Inuit Art Quarterly
Katherine Takpannie’s intimate self-portraits and expansive scenes reveal the nuances of urban Inuit life.
“I just think women are so beautiful and so majestic, and I love to capture that,” explains Ottawa-based photographer Katherine Takpannie during a recent phone conversation from her home. The pull that Takpannie feels towards her subjects is evident in the intimate and expansive portraits she takes from behind the lens. In particular, her series of reclining, languid women posed nude in the landscape, with their backs turned to the viewer, are treated with a palpable sense of care. These intimate moments of access and refusal are in stark contrast to the many depictions of the female nude, typically oriented for male consumption, across Western art histories.
In another photograph, Takpannie walks through a snowy landscape, surrounded by dense plumes of crimson-coloured smoke emanating out of a black canister. She raises the vessel in her left hand as the tinted haze envelops much of her torso and head, masking her identity, with only her long dark hair visible. With a slim black dress and fishnet tights, she appears impervious to the cool temperatures that leave a thick layer of snow blanketing the ground and gives the rushing stream to her left, a detectably icy chill.
Takpannie’s visual language expands out from portraiture to include playful urban scenes and landscapes as well as incorporating more honest depictions of daily experiences—both remarkable and routine. In Moments to reflect, I can take a few (2017), two young Inuit stand at the sun-bathed opening of a derelict building covered in graffiti. Each looks out toward the world beyond, their bodies casting long shadows over the pockmarked floor. Capturing a moment of transitionary stillness, it’s an evocative image. The man in the foreground holds a beer, while the young woman to his left stretches her leg out onto the lip of the opening. She stares down towards her own body with a slight smirk on her face, indicating her awareness of having her photograph taken. “At first, some of my friends hated when I took their photos all the time,” Takpannie recalls. But now when Facebook prompts them of past memories, the moments her photographs capture bring a deep sense of nostalgia for the past.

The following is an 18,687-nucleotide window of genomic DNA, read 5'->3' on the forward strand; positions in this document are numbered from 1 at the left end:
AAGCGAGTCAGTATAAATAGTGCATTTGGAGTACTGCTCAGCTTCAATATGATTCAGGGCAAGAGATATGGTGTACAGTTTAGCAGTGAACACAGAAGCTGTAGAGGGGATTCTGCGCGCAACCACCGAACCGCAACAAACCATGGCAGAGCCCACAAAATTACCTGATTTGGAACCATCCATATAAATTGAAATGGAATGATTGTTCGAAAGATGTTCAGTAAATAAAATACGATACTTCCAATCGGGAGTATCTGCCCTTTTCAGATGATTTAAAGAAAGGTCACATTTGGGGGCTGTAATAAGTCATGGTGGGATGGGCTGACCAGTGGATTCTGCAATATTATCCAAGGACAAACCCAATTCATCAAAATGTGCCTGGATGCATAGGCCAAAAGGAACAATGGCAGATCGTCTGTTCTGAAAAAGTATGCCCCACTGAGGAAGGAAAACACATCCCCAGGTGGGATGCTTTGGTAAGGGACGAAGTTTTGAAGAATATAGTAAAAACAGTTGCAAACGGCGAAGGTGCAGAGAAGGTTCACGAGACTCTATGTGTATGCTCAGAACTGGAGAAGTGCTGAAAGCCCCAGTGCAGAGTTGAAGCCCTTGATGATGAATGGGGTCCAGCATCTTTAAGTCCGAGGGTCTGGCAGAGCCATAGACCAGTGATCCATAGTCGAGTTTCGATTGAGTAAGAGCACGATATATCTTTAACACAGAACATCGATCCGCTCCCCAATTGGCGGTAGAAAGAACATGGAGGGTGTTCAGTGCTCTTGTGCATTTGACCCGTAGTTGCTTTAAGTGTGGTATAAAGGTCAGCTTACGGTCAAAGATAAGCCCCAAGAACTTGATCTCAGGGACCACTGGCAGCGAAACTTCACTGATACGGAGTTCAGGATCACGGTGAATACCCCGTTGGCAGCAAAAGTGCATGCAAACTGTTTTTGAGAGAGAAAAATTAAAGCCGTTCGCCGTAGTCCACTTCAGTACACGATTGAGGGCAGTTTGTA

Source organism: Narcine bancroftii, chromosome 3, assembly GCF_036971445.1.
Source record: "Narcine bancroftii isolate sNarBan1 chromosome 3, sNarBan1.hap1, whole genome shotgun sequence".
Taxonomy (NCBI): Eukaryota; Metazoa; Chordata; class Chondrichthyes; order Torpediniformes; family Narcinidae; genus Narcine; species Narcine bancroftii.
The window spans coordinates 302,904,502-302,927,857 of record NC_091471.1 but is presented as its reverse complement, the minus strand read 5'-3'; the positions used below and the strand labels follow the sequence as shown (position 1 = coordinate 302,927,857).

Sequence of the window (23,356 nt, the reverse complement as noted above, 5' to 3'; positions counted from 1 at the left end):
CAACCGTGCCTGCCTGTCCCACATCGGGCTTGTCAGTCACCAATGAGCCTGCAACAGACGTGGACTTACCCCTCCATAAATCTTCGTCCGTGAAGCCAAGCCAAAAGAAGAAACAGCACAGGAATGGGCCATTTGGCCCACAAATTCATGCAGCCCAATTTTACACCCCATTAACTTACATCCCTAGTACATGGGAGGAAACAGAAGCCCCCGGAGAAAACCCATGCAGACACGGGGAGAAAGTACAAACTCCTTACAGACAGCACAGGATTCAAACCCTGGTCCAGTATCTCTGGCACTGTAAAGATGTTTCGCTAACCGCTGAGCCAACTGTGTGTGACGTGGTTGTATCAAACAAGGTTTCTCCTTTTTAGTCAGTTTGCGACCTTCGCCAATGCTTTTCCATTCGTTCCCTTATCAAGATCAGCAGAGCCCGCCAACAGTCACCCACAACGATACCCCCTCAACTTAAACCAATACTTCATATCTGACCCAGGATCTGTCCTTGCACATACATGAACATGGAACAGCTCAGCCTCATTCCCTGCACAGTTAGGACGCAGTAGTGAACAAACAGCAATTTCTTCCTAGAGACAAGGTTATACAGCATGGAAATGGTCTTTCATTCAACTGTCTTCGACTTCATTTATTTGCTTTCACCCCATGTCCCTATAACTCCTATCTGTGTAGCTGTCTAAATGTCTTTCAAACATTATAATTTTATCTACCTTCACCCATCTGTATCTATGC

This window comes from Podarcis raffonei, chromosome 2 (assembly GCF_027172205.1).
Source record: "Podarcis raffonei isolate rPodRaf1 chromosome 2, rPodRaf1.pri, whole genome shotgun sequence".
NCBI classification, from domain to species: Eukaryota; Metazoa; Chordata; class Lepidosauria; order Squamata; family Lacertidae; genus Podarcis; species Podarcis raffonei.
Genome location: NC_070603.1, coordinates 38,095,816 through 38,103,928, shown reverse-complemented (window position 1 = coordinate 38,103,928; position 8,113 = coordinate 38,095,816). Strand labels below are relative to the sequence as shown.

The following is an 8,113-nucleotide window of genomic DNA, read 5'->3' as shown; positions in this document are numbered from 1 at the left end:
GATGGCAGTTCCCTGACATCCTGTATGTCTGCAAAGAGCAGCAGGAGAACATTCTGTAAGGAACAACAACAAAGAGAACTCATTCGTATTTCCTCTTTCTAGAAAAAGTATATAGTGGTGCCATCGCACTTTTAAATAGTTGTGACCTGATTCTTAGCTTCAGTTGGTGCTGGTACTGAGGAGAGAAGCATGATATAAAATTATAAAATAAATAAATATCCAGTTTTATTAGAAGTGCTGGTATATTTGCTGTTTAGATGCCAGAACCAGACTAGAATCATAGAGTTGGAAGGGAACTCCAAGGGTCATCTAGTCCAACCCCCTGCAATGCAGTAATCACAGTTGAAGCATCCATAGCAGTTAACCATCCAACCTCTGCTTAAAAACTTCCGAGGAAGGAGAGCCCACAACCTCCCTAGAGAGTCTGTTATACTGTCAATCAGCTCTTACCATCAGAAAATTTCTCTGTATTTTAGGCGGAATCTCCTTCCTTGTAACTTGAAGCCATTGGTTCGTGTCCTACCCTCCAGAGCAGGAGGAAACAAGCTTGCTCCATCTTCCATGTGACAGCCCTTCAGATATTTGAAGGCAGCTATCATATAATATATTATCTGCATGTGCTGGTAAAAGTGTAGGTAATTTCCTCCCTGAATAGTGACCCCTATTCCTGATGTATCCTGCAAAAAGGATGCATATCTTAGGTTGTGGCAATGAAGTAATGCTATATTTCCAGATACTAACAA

Moments to reflect is a favourite of the artist’s as it conveys how “Inuit live in a contemporary world. . . . There are a lot of Canadians that still have dated conceptions of Inuit and how we live.” As an urban
Inuk herself, a central focus for Takpannie is revealing the complexities and nuances of urban Inuit life. Breaking with preconceived notions of what it means to be Inuit, she documents friends scaling buildings, watching the sunset or relaxing on a park bench, sharing a drink. During our call, she cites the influence of artist and family friend Annie Pootoogook (1969–2016) and her ability to visually register contemporary moments of Inuit life, particularly those that move from the quotidian to the spiritual to obliquely referencing the continued impacts of colonization on Inuit communities.
Takpannie’s ease in discussing the contours of Inuit cultural identity and her positions on contemporary political issues seems to have been sharpened by her completion of Nunavut Sivuniksavut, a college program that provides Inuit youth with cultural and academic learning experiences. Attending NS gave Takpannie more pride in her Inuit identity. As she describes, “being an urban Inuk, growing up not being able to live on the land and participate in traditional activities such as hunting and fishing, not being able to speak the language, it does something to your self-worth. Going to NS brought me back to my culture, and I have a lot more pride about being Inuk.”
From her photographs of a pro-sealing rally on Parliament Hill in Ottawa being exhibited in the Art Gallery of Guelph’s exhibition Getting Under Our Skin (2018) to three of her works being acquired by the City of Ottawa Art Collection last year, the momentum is growing for Takpannie. Since becoming pregnant, she has also begun to turn the camera more toward herself. “I want to preserve these moments of growing life and how beautiful that can be.” Similar to Pootoogook, Takpannie’s images index the complexity of moving through the world. And I, for one, look forward to seeing how she continues to draw out the beauty from even the smallest aspects of life.
As an urban Inuk herself, a central focus for Takpannie is revealing the complexities and nuances of urban Inuit life.